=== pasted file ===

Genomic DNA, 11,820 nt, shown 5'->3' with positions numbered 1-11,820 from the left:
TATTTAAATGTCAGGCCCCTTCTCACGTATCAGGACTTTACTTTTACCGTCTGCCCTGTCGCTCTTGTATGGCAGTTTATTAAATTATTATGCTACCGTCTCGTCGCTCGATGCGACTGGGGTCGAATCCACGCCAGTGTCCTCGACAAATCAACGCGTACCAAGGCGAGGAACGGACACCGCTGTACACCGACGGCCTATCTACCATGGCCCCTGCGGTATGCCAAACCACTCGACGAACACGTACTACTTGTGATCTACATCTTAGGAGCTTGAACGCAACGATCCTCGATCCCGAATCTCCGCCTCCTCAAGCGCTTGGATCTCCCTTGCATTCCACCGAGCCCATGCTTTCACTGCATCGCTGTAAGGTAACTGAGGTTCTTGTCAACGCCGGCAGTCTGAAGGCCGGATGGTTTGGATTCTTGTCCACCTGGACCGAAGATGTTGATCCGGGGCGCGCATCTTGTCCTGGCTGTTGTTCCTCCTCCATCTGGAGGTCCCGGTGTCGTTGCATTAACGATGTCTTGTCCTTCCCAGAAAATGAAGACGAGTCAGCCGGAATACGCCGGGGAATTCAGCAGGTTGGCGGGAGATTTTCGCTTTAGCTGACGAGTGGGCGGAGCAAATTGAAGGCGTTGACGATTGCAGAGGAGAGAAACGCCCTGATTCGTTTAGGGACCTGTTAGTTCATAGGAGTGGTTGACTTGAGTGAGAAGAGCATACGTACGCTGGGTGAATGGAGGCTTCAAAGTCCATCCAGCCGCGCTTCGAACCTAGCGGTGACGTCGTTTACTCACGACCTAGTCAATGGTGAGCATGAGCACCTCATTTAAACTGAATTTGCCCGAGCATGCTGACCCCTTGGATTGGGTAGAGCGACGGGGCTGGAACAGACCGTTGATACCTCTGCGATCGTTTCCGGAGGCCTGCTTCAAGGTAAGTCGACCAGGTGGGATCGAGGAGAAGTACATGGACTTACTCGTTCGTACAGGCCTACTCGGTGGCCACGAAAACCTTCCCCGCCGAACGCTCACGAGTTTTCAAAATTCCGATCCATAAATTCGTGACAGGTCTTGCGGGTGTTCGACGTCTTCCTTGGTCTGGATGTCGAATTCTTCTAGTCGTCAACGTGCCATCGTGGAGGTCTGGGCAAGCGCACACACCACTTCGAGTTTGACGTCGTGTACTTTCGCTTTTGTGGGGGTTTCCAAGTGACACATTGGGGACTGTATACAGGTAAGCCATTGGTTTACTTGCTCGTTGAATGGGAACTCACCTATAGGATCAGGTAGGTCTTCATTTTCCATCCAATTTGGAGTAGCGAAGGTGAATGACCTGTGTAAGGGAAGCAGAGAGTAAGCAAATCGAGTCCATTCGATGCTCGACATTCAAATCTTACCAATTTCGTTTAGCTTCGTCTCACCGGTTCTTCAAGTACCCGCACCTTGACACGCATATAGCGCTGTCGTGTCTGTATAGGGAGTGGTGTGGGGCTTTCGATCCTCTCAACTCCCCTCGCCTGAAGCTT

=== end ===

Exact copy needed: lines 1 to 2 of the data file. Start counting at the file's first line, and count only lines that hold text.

Genomic DNA, 11,820 nt, shown 5'->3' with positions numbered 1-11,820 from the left:
TATTTAAATGTCAGGCCCCTTCTCACGTATCAGGACTTTACTTTTACCGTCTGCCCTGTCGCTCTTGTATGGCAGTTTATTAAATTATTATGCTACCGTCTCGTCGCTCGATGCGACTGGGGTCGAATCCACGCCAGTGTCCTCGACAAATCAACGCGTACCAAGGCGAGGAACGGACACCGCTGTACACCGACGGCCTATCTACCATGGCCCCTGCGGTATGCCAAACCACTCGACGAACACGTACTACTTGTGATCTACATCTTAGGAGCTTGAACGCAACGATCCTCGATCCCGAATCTCCGCCTCCTCAAGCGCTTGGATCTCCCTTGCATTCCACCGAGCCCATGCTTTCACTGCATCGCTGTAAGGTAACTGAGGTTCTTGTCAACGCCGGCAGTCTGAAGGCCGGATGGTTTGGATTCTTGTCCACCTGGACCGAAGATGTTGATCCGGGGCGCGCATCTTGTCCTGGCTGTTGTTCCTCCTCCATCTGGAGGTCCCGGTGTCGTTGCATTAACGATGTCTTGTCCTTCCCAGAAAATGAAGACGAGTCAGCCGGAATACGCCGGGGAATTCAGCAGGTTGGCGGGAGATTTTCGCTTTAGCTGACGAGTGGGCGGAGCAAATTGAAGGCGTTGACGATTGCAGAGGAGAGAAACGCCCTGATTCGTTTAGGGACCTGTTAGTTCATAGGAGTGGTTGACTTGAGTGAGAAGAGCATACGTACGCTGGGTGAATGGAGGCTTCAAAGTCCATCCAGCCGCGCTTCGAACCTAGCGGTGACGTCGTTTACTCACGACCTAGTCAATGGTGAGCATGAGCACCTCATTTAAACTGAATTTGCCCGAGCATGCTGACCCCTTGGATTGGGTAGAGCGACGGGGCTGGAACAGACCGTTGATACCTCTGCGATCGTTTCCGGAGGCCTGCTTCAAGGTAAGTCGACCAGGTGGGATCGAGGAGAAGTACATGGACTTACTCGTTCGTACAGGCCTACTCGGTGGCCACGAAAACCTTCCCCGCCGAACGCTCACGAGTTTTCAAAATTCCGATCCATAAATTCGTGACAGGTCTTGCGGGTGTTCGACGTCTTCCTTGGTCTGGATGTCGAATTCTTCTAGTCGTCAACGTGCCATCGTGGAGGTCTGGGCAAGCGCACACACCACTTCGAGTTTGACGTCGTGTACTTTCGCTTTTGTGGGGGTTTCCAAGTGACACATTGGGGACTGTATACAGGTAAGCCATTGGTTTACTTGCTCGTTGAATGGGAACTCACCTATAGGATCAGGTAGGTCTTCATTTTCCATCCAATTTGGAGTAGCGAAGGTGAATGACCTGTGTAAGGGAAGCAGAGAGTAAGCAAATCGAGTCCATTCGATGCTCGACATTCAAATCTTACCAATTTCGTTTAGCTTCGTCTCACCGGTTCTTCAAGTACCCGCACCTTGACACGCATATAGCGCTGTCGTGTCTGTATAGGGAGTGGTGTGGGGCTTTCGATCCTCTCAACTCCCCTCGCCTGAAGCTT